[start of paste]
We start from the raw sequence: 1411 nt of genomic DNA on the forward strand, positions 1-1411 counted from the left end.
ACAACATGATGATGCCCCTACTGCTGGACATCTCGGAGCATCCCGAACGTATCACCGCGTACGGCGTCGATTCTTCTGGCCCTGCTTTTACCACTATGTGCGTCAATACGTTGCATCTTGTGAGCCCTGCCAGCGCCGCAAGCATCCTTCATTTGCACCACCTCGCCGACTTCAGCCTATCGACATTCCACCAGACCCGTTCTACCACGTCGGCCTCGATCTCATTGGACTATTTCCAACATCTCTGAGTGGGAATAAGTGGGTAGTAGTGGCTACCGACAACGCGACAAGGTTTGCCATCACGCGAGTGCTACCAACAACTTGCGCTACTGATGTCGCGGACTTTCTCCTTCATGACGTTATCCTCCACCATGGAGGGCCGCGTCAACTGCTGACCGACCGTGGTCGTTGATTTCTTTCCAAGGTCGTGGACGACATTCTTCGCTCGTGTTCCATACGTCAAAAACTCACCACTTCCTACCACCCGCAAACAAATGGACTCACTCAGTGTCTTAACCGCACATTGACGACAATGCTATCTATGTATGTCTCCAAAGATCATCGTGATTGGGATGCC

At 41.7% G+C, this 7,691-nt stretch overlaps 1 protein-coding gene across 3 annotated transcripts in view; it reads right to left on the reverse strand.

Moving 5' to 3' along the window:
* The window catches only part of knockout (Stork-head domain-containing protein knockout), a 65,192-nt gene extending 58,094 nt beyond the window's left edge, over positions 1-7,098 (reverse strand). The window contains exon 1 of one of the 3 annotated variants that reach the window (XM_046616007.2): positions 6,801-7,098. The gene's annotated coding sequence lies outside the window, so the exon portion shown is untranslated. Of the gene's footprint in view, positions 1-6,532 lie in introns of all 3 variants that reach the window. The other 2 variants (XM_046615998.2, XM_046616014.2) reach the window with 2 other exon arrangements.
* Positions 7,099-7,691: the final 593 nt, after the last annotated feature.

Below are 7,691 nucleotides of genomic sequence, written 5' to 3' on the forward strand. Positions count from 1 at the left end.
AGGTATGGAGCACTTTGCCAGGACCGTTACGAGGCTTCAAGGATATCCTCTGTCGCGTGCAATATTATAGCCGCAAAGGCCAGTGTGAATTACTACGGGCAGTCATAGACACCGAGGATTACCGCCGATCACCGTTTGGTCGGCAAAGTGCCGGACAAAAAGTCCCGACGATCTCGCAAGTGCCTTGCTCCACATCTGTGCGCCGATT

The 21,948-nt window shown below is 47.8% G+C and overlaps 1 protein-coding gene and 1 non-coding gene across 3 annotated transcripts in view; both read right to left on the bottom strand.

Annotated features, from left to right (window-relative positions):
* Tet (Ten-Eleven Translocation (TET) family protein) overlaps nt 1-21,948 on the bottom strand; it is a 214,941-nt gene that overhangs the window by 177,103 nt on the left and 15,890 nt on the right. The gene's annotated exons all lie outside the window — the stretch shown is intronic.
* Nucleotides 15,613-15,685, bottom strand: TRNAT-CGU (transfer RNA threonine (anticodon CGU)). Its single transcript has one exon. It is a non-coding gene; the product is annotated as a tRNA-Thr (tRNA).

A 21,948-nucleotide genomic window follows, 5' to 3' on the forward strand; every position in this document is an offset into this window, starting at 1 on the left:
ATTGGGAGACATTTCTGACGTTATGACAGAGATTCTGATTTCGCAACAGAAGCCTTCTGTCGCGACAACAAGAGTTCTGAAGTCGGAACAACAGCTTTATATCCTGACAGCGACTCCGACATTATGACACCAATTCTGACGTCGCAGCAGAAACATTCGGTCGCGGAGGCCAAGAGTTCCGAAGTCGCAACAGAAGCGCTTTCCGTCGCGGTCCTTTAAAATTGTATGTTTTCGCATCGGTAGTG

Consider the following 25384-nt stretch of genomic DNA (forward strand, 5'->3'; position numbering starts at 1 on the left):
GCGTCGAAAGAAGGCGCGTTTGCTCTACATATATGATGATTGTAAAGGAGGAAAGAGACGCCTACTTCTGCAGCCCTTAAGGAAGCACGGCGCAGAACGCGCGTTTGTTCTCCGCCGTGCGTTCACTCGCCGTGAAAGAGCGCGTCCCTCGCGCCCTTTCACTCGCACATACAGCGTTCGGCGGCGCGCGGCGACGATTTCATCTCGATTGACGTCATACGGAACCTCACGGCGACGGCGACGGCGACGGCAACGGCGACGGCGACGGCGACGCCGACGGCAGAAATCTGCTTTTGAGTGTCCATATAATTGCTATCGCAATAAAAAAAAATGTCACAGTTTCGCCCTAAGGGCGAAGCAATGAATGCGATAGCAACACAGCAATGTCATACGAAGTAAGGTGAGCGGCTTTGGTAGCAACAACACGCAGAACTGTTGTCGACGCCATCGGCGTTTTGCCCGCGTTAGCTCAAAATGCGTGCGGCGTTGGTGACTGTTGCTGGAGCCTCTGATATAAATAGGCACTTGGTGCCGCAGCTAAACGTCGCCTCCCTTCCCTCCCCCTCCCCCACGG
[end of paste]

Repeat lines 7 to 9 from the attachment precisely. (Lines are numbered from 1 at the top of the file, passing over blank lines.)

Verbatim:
Below are 7,691 nucleotides of genomic sequence, written 5' to 3' on the forward strand. Positions count from 1 at the left end.
AGGTATGGAGCACTTTGCCAGGACCGTTACGAGGCTTCAAGGATATCCTCTGTCGCGTGCAATATTATAGCCGCAAAGGCCAGTGTGAATTACTACGGGCAGTCATAGACACCGAGGATTACCGCCGATCACCGTTTGGTCGGCAAAGTGCCGGACAAAAAGTCCCGACGATCTCGCAAGTGCCTTGCTCCACATCTGTGCGCCGATT

The 21,948-nt window shown below is 47.8% G+C and overlaps 1 protein-coding gene and 1 non-coding gene across 3 annotated transcripts in view; both read right to left on the bottom strand.